I have had the opportunity to interview yet ANOTHER amazing author ❤ Adell Ryan’s book Perfect in Her Reverse Genus series was one of my first few books I read in the reverse harem genre. I loved it so much that it became an obsession. I have read this book so many times ❤ Book 2, Broken, and Book 3, Resistant, are even more freaking amazing. Her writing is soooooo good. Let’s get into it ❤
Tell me more about yourself. Likes, dislikes, quirks, etc.
I’ve always been quite partial to the way Georges Guétary, in the film An American in Paris, describes Leslie Caron’s character as a wonderfully multi-faceted woman: enchanting, beautiful, spiritual, exciting, lusty, sweet, shy, old-fashioned, vivacious and modern, yacky, incessant, wild, fun, moody, and happy — I too am multi-faceted; I’m a little bit of everything rolled into one! Same goes for my lifestyle, hobbies, and talents: In addition to being a writer, I am also a professional photographer, graphic designer, and homeschooling mother of three boys.
That’s Adell in a nutshell. However, Adell Ryan is a hubby/wife pseudonym. I am Adell, and he is Ryan. Ryan acts as a sounding board, beta reader, and schedule manager among other imperative things. He also plays a vital role in making sure my male characters act manly enough.
When did you first realize you wanted to be a writer?
I have written creatively for as long as I can remember. When I was in first grade I won an award for a special character’s story I had shared. This character went on quite the adventure; he dragged himself through a desert, bounced through a giant forest, and rolled around in a plush field of grass. At the end, he found himself quite stuck at the bottom of a lake. Why? Well because he was a golf ball, of course.
I continued to write on-and-off throughout my life but never took it seriously. Then, when I gave birth to my first son, I would write him little poems… I even wrote him a song. The song thing became a tradition, and my next two boys earned their very own as well. These personal songs taught them how to spell their names and always reminded them how much they are loved. I also wrote a short children’s story at one point, but never thought I was much good at it, so it got set aside.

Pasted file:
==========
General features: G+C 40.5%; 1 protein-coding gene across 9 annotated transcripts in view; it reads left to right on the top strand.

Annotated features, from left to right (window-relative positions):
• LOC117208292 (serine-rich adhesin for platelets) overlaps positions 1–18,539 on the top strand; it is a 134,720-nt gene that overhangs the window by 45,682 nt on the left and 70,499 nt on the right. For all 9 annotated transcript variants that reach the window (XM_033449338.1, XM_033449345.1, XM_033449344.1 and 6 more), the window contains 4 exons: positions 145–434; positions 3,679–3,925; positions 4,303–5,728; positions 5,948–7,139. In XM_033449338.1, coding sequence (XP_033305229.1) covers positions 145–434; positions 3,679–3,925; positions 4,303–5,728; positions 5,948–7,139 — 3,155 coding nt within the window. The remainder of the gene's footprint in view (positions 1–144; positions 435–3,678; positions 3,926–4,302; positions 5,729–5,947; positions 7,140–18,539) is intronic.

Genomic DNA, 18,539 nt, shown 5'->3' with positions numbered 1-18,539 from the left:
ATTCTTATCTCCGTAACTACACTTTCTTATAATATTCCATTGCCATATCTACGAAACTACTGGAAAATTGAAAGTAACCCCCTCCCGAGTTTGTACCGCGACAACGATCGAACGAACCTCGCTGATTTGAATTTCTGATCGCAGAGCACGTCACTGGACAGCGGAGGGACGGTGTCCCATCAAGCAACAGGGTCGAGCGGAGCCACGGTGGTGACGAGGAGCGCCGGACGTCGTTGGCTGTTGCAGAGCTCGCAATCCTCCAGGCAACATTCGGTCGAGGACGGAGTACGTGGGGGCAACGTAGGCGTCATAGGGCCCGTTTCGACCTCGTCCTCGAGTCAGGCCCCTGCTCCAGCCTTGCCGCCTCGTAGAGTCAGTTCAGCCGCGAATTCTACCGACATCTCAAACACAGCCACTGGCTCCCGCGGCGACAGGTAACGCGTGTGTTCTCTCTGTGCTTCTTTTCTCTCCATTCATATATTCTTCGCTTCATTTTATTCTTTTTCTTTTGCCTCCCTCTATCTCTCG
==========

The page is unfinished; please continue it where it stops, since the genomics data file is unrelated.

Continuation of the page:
When it came down to writing for real, rather than me seeking out the writing life, the writing life found me. In August of 2017, I was very sick and bedridden for quite some time. Books became my escape and I had a budding love for Paranormal Romance. One of my many book searches during that timeframe led me to Trickery, the first book in the Curse of the Gods series by Jaymin Eve and Jane Washington. I read that book and just completely and utterly swooned over the guy characters, then was like “What is this sorcery, and WHERE DO I FIND MORE?!” I got all grabby handy and desperate. Gimmie, gimme, gimme. Soon, I found myself in a Facebook group called Reverse Harem Readers with thousands of other women (and men) who were also obsessed with the genre. A story idea I had thought about in brief six years prior flourished in my mind yet again… this time with a Reverse Harem twist. From there, the story and the characters practically wrote itself.
How long does it take you to write a book?